Although previous research has shown experiences create greater happiness for buyers, the study suggests that certain material buyers - those who tend to purchase material goods - may be an exception to this rule.
"Everyone has been told if you spend your money on life experiences, it will make you happier, but we found that isn't always the case," said Ryan Howell, an associate professor of psychology at San Francisco State University and co-author of the study.
"Extremely material buyers, who represent about a third of the overall population, are sort of stuck. They're not really happy with either purchase," said Howell.
Researchers found that when material buyers purchase life experiences, they are no happier because the purchase is likely out of line with their personality and values.
But if they spend on material items, they are not better off either, because others may criticise or look down upon their choices.
Although the link between experiential purchases and happiness had been well demonstrated, Howell said few studies have examined the types of people who experience no benefits.
To do so, he and his colleagues surveyed shoppers to find out if there were any factors that limited the happiness boost from experiential purchases.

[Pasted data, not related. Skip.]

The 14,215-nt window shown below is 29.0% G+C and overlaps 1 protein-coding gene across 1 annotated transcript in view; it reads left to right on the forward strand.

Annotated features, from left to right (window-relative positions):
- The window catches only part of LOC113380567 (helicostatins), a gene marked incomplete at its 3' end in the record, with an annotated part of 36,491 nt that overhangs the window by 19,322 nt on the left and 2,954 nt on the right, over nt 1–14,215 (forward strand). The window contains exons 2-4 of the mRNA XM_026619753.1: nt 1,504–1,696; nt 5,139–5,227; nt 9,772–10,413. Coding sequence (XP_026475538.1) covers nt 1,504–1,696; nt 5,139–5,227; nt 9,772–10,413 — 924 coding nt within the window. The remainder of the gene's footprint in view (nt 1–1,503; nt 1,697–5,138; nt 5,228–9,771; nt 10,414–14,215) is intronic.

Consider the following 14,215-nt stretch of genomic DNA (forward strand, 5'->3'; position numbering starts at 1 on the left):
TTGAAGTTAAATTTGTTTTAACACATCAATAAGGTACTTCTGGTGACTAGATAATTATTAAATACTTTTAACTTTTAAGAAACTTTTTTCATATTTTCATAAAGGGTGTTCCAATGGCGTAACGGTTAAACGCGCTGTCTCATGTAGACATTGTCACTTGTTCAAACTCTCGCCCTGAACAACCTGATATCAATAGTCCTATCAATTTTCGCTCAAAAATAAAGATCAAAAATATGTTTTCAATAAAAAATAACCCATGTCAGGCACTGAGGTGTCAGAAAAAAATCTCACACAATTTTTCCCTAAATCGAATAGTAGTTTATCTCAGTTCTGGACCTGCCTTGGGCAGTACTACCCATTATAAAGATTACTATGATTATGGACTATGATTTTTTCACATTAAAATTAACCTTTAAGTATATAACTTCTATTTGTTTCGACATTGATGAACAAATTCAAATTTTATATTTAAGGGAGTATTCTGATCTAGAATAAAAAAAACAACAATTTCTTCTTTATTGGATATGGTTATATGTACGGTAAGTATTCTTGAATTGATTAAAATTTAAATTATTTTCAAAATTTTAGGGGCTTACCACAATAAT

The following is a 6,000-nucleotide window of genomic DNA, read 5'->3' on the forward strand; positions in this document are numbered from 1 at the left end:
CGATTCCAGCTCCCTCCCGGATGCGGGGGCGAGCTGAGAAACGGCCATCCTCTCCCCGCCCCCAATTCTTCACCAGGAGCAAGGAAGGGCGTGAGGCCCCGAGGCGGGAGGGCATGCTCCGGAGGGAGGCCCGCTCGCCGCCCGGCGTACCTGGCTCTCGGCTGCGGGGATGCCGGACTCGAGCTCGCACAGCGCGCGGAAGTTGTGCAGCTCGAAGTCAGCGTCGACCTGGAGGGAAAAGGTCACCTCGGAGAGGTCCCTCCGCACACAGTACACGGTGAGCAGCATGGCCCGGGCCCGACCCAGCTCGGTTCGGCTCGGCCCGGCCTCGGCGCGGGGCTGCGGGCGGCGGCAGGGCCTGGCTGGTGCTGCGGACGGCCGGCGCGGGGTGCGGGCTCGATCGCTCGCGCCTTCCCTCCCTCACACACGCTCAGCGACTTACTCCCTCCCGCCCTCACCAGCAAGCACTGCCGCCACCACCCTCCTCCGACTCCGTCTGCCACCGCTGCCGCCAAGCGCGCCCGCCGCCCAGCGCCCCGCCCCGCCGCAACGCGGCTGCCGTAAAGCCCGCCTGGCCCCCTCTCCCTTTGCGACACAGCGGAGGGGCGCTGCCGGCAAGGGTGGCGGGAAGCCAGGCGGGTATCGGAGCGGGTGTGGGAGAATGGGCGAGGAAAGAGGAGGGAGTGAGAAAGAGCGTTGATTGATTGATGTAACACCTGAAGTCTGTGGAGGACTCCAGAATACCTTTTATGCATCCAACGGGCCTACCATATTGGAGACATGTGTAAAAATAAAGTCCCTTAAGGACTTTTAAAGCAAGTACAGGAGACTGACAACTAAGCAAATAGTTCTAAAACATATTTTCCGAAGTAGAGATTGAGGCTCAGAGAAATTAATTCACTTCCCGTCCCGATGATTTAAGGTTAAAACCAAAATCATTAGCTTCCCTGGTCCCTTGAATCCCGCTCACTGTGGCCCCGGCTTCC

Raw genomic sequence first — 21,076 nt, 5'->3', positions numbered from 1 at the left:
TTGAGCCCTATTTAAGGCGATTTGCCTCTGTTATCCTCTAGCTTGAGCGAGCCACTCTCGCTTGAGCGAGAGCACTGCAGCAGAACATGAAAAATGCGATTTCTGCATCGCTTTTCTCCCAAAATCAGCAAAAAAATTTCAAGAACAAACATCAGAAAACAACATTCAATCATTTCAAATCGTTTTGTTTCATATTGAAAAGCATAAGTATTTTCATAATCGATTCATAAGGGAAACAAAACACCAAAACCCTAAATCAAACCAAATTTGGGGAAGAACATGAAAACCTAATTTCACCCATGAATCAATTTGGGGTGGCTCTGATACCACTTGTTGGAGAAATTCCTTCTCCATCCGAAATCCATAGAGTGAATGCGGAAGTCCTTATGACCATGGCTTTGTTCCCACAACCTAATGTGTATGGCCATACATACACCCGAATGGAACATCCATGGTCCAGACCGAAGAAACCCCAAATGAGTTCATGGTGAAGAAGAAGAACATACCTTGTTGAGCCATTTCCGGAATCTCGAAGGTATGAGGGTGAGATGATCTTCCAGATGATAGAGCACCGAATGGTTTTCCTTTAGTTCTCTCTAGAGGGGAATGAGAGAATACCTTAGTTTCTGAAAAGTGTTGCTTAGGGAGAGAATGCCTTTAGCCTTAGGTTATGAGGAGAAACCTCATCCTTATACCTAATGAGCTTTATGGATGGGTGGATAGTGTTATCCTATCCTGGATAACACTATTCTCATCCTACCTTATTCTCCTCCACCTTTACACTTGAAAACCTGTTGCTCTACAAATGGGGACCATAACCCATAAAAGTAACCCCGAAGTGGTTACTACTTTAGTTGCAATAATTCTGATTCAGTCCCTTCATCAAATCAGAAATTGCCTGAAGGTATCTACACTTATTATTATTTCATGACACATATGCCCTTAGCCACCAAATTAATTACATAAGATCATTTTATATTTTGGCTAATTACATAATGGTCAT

The researchers found that those who tend to spend money on material items reported no happiness boost from experiential purchases because those purchases did not give them an increased sense of "identity expression" - the belief that they bought something that reflected their personality.
"The results show it is not correct to say to everyone, 'If you spend money on life experiences you'll be happier,' because you need to take into account the values of the buyer," said Jia Wei Zhang, the lead author of the study and now graduate student at University of California, Berkeley.
Reasons someone may buy a life experience that doesn't reflect his or her personality include a desire to fit in or spend time with others, according to Zhang.
And researchers did find that material buyers feel closer to friends or family following an experiential purchase. That feeling of closeness, however, was not enough to counter the lack of identity expression and therefore provide the happiness boost.
The study was published in the Journal of Research in Personality.